Family-centred care for young persons with a disability

Conference discusses challenges and opportunities of implementing inclusive services
RMHC Malta cairman Martin Xuereb addressing the conference.

‘Family and Person-Centred Services for Children and Young People with Disability’ was the theme of the second annual conference held by Ronald McDonald House Charities (RMHC) in Malta on April 28.

This year’s conference, which was attended by over 120 participants, focused on the needs of children and youngsters living with a disability and the needs of their families, who also require physical, educational and psychological support.

In this regard, RMHC partnered with two of Malta’s main stakeholders: the Department of Disability Studies within the University of Malta’s Faculty for Social Well-being, which spearheads research and trains professionals in the local sector, and Aġenzija Sapport, the national agency responsible for providing professional services to persons with disabilities.

The conference included two panel discussions during which participants were able to put forward their questions.

The first discussion focused on the challenges and opportunities of implementing inclusive services, with panel members sharing their professional insight and experience.

The panel was composed of Georgette Bajada, head of Department in Inclusive Education at the Secretariat for Catholic Education in Malta; Nathalie Buhagiar, lecturer at the Faculty of Health Sciences within the University of Malta; Valentina Caruana, leader children’s social work services at Aġenzija Sapport; and Tonio Axisa, executive director, RMHC Malta.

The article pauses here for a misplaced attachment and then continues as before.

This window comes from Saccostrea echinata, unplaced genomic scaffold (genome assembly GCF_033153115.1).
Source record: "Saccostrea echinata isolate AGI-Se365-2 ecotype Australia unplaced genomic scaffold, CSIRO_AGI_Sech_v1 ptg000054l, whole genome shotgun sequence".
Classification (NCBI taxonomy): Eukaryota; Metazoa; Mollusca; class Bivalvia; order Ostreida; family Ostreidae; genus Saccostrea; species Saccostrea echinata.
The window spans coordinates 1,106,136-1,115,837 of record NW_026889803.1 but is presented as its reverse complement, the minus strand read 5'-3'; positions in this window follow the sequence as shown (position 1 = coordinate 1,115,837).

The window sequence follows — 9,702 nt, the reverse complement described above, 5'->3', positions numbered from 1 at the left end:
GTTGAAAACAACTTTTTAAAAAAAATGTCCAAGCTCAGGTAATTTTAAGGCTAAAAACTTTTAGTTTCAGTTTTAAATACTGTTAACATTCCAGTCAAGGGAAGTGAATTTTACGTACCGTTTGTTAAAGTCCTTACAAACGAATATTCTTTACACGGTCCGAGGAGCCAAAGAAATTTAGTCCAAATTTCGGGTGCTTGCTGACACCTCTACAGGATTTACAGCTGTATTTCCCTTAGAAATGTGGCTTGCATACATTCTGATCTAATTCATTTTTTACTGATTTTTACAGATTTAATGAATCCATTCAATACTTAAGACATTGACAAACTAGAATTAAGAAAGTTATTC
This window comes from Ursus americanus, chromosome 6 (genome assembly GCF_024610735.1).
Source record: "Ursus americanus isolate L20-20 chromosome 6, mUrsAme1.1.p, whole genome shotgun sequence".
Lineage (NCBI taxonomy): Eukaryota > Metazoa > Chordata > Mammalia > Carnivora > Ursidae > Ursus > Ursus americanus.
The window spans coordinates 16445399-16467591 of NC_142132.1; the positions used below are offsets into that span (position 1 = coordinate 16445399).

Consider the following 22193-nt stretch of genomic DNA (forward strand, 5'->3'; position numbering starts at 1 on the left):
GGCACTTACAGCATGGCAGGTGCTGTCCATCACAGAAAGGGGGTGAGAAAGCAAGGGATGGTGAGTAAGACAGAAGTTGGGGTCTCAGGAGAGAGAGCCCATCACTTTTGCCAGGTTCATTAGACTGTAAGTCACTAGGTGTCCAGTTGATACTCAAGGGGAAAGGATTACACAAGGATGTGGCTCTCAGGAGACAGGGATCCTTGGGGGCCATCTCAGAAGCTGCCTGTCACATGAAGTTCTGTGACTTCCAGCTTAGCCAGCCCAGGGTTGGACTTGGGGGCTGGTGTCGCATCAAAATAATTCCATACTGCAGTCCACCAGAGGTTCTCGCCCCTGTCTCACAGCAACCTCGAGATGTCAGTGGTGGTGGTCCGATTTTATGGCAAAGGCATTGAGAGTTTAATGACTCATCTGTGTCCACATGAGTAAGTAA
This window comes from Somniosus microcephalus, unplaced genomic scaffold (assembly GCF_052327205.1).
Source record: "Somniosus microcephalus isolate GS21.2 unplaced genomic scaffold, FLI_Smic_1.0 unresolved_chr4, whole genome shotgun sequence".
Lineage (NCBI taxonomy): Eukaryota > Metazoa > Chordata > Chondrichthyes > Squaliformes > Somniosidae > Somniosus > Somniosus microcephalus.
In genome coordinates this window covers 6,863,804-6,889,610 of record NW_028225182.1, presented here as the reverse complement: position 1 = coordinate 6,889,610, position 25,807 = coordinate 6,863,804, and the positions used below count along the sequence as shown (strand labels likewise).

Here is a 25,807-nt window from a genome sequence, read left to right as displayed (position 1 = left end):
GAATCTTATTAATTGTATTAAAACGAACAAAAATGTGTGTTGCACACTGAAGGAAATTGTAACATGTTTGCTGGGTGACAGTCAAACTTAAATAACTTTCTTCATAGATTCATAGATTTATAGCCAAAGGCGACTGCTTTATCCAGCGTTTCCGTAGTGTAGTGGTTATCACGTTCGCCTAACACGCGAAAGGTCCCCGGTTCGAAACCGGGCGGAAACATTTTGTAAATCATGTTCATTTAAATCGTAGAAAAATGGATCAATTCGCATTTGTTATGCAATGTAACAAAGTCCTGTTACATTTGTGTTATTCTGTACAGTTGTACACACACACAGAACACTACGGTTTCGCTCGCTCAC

A panel discussion at the RMHC Malta annual conference.

The second discussion was about the lived experience of the holistic family-centred approach from the point of view of persons with a disability and their close relatives, who formed part of the panel.

Neville Cassar Bonavia, whose elder son, Alex, was diagnosed with autism spectrum disorder (ASD) at the age of two-and-a-half, commented that parents of children with a disability appreciate being given the space “to raise awareness on the challenges they face and to contribute to the better orientation of services to their needs”.

During his speech, RMHC Malta chairman Martin Xuereb explained that the core mission of the RMHC Malta chapter and worldwide is to promote and help improve family-centred care, an approach to healthcare and well-being, where the entire family is fully involved and supported in the provision of care and services to their child.

He said that RMHC offers a platform and hub for NGOs that share its mission by putting the Ronald McDonald Learning Centre at their disposal.

The Malta chapter of the Ronald McDonald House Charities (RMHC) is part of a global network that hosts programmes and services to children, young adults and their families in more than 60 countries. RMHC has enjoyed the support of McDonald’s owners, operators, suppliers, employees and customers around the world since 1974. The Malta chapter’s lead benefactor is Premier Restaurants Malta which operates nine McDonald’s restaurants across the Maltese islands.

For more children’s health-related articles, click here. For more Child stories, follow this link.

Related Posts